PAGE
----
OAS human rights body counts 317 dead in Nicaragua unrest

WASHINGTON (AP) — The human rights arm of the Organization of American States said Thursday that 317 people have been killed during violence surrounding anti-government protests in Nicaragua that began in April.

The Inter-American Commission on Human Rights said the toll included 23 minors and 21 police officers.

President Daniel Ortega has acknowledged 195 dead, while the independent Nicaraguan Pro-Human Rights Commission has reported 450.

The report came as the OAS adopted a resolution calling for the creation of an OAS working group to promote nationwide dialogue for peace. Nicaraguan Foreign Minister Denis Moncada rejected the idea, calling it an “interventionist political maneuver.”

“This idea is raised when the attempted coup against President Ortega was already neutralized and while Nicaragua gradually restores its daily life and economy,” he said.

The OAS rights body said it had verified that Nicaragua’s government has persecuted and criminalized protesters. It said that after protest barricades were forcibly removed between July 19 and 30, authorities used armed hooded men to execute arbitrary and violent arrests. Detainees were not informed of their rights or the charges against them, it added.

The commission urged Nicaraguan officials “to promptly and seriously investigate each of these crimes.”

Jose Miguel Vivanco, director of the Americas division for Human Rights Watch, praised the resolution adopted by OAS, calling it “the greatest institutional promotion in defense of democracy and human rights” by the regional body in recent times.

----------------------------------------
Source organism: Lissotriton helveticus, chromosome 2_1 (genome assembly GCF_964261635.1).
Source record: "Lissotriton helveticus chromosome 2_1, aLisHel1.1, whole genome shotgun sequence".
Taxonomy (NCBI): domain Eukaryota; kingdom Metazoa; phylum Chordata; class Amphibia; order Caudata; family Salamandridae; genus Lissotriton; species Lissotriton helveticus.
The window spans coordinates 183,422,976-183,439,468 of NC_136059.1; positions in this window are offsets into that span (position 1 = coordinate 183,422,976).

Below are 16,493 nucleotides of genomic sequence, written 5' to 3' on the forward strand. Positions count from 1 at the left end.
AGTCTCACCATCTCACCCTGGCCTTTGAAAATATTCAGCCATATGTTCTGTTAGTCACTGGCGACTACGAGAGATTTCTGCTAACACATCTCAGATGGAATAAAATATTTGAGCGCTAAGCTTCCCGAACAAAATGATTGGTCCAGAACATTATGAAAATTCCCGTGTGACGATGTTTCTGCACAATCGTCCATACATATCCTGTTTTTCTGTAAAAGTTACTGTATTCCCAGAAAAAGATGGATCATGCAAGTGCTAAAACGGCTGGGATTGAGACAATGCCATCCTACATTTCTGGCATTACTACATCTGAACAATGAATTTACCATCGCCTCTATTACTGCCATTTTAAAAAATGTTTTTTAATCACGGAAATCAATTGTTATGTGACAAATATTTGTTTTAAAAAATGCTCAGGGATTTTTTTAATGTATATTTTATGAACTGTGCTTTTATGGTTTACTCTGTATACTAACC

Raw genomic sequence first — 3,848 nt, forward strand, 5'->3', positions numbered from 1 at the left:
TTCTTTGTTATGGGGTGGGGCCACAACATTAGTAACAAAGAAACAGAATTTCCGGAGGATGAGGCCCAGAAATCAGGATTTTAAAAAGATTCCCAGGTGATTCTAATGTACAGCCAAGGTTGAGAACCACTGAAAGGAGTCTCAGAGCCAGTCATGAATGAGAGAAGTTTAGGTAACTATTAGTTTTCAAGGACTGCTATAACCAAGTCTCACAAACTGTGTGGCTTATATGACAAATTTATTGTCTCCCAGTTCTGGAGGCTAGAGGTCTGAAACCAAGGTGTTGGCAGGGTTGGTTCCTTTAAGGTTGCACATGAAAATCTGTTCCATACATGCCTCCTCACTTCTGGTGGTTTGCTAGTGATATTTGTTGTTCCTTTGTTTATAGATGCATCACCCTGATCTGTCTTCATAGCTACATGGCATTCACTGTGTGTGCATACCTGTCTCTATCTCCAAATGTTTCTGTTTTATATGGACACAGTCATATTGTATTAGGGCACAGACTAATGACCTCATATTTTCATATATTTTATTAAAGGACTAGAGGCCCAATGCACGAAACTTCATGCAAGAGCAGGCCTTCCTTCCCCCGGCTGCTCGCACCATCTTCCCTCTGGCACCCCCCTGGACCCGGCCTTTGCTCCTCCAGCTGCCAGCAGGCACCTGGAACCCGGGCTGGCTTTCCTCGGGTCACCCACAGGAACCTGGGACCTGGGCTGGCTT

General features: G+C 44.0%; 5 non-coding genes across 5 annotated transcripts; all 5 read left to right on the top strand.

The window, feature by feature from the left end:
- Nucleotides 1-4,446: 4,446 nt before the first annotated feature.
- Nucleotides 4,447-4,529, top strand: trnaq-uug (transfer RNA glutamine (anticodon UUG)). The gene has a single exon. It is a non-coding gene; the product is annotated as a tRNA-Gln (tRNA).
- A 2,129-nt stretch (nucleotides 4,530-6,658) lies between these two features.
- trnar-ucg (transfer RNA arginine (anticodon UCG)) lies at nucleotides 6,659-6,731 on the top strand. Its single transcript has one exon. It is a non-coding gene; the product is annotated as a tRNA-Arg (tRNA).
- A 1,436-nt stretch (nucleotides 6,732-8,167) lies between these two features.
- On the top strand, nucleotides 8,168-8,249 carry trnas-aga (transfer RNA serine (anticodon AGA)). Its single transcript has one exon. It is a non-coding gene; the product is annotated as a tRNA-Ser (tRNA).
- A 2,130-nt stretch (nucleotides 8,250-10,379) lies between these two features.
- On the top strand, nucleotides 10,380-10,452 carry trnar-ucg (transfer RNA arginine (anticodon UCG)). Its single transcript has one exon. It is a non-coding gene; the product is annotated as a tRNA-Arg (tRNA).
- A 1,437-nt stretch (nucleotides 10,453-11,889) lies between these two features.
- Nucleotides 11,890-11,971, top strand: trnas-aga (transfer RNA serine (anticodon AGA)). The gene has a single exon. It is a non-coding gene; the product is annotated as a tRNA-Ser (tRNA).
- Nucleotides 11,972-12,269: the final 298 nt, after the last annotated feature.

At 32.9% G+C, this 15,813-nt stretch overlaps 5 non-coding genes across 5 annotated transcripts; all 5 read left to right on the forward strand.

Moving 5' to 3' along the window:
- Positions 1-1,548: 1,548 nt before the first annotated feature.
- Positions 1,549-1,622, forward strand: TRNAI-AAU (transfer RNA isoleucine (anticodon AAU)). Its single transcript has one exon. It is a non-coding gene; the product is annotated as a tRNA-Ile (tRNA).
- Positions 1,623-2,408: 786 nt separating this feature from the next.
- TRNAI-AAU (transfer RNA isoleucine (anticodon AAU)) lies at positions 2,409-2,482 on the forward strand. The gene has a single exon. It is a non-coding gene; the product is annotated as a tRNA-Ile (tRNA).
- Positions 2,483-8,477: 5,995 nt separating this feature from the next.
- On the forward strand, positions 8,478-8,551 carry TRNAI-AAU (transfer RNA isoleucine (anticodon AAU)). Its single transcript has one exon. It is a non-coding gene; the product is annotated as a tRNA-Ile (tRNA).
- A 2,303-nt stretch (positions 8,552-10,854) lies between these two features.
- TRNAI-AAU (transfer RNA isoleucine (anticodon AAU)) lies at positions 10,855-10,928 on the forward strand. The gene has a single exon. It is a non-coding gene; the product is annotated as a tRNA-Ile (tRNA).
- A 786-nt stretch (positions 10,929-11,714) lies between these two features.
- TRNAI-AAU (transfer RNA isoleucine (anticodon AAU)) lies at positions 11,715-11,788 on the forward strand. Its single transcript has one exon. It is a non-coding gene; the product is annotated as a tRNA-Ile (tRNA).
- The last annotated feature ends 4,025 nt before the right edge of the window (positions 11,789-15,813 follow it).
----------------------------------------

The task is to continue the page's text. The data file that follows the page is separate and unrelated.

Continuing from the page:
The resolution was adopted by 20 votes in favor, eight abstentions and four votes against. The proposal was introduced by Argentina, Brazil, Canada, Colombia, Chile, Mexico, Peru and the United States.

Mexican Ambassador Jorge Lomonaco noted that Nicaragua’s government previously rejected other OAS initiatives but later accepted them. “This is the way diplomatic processes are. It is part of the negotiations,” he said.

He added that the resolution’s adoption was important because that while several OAS bodies are already working in Nicaragua, “one ingredient was missing: the role of the united countries. This resolution adds that.”

The resolution came less than two weeks after the OAS condemned human rights violations committed by Nicaraguan police and pro-government armed civilian groups.

In April, Ortega asked the Roman Catholic Church to mediate in the political unrest, but that effort was suspended after the president refused to give up power before elections scheduled for 2021. Ortega has since criticized church leaders, and his supporters have been accused of harassing and attacking priests.


This story corrects spelling of name to Vivanco.